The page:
She wants to work with students — from younger grades to the end of high school — to make them understand consent and their physical rights.

"So we don't raise boys — because it's mostly boys who do this, some girls, but mostly boys — who turn into men who commit these heinous crimes," Sorvino told the Associated Press during a recent interview while promoting her role on the new season of the Sony Crackle series, StartUp."

Sorvino agrees that the culture has changed over the past year, but feels there's a long way to go, especially when bad behavior is validated in entertainment.

"That was sort of taught to us by like '80s movies culture like 'Sixteen Candles' or 'Porky's' or 'Animal House' which made it OK to commit date rape and it was the women's fault because she was drunk rather than, 'That's date rape. How could you possibly take advantage of somebody who can't even speak?'" she said.

She added: "That's not cool. That's not fun.' But that's what my generation of guys were brought up on. I mean I was brought up watching those movies, so we've got to change the culture. It can't just be punishment and naming and shaming, it's got to be prevention because that's what we really want. We want no one victimized," Sorvino said.

Sorvino has found some solace as a prominent voice in the #MeToo and Time's Up movements. Advancements by these organizations have become a rallying cry for women victimized over the years by varying degrees of sexual misconduct. On Dec. 1, she will join the Mika Brzezinski-led line-up for the "Know Your Value" event in San Francisco, which is designed to support and empower women.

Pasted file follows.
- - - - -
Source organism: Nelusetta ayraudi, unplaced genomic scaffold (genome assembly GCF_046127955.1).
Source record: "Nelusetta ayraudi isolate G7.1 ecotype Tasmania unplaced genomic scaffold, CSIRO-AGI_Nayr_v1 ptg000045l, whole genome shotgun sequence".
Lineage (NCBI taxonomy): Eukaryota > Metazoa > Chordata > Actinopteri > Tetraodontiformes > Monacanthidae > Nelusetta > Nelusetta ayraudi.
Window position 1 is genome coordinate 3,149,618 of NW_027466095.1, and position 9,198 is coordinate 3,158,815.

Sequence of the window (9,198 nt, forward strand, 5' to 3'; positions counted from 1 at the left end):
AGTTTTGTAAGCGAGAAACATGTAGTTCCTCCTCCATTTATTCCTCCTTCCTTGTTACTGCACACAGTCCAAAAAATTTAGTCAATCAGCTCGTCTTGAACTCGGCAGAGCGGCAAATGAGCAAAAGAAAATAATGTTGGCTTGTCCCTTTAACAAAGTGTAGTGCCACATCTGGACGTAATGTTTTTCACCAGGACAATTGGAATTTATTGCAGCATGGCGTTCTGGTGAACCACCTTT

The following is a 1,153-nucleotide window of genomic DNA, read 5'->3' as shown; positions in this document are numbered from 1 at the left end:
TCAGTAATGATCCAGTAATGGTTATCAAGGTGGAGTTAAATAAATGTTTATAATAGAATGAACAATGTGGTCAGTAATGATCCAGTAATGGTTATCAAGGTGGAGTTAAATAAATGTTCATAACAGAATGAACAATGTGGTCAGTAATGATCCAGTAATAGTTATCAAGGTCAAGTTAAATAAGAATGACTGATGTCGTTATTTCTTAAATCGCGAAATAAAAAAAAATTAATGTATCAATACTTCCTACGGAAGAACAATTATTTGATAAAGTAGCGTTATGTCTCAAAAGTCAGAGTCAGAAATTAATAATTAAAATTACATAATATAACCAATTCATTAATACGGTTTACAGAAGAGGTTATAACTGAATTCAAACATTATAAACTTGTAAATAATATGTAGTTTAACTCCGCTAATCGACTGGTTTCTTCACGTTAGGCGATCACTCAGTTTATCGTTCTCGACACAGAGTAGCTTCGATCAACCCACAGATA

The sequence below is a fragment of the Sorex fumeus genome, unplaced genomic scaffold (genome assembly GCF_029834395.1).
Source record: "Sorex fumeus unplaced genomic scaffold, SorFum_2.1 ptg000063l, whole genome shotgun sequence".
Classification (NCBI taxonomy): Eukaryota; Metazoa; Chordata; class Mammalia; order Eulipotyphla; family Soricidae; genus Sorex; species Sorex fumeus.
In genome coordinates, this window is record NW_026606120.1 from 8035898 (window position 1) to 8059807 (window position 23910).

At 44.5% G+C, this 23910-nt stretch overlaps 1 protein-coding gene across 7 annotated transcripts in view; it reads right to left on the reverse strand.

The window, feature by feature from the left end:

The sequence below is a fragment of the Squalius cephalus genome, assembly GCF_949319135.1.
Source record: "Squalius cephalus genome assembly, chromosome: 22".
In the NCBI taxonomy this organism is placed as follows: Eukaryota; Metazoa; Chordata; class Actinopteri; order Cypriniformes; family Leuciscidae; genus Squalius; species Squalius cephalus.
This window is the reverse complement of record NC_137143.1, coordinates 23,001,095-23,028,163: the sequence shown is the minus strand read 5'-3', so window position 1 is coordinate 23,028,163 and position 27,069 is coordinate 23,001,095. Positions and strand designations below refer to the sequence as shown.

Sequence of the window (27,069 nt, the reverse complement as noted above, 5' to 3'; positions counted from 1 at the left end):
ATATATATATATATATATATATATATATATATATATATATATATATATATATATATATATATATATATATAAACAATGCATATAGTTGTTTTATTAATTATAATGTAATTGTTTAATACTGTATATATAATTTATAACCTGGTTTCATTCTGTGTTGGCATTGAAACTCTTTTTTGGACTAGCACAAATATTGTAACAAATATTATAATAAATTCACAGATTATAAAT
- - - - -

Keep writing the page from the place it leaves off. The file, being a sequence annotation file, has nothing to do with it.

She's kept acting, too. In "StartUp," Sorvino plays a quirky NSA agent with a deadly side that tries to take down a dark-web site to find a terror cell. The series raises questions about online privacy and the government. It's currently streaming on Sony Crackle.

She also has helped lobby for legislation in California that provides protections and opportunities for women and girls. Three of the bills presented under the proposed #TakeTheLead legislation have been enacted into law after being singed by California Gov.  Jerry Brown.

And she has bigger plans in mind, namely a change to the U.S. Constitution guaranteeing equal rights for women.

"This year coming up I really want to see the Equal Rights Amendment passed. It's nuts that we don't have explicit equality in the constitution," Sorvino said.

  • Friday, Nov. 9, 2018
Emerging screenwriters honored with Nicholl awards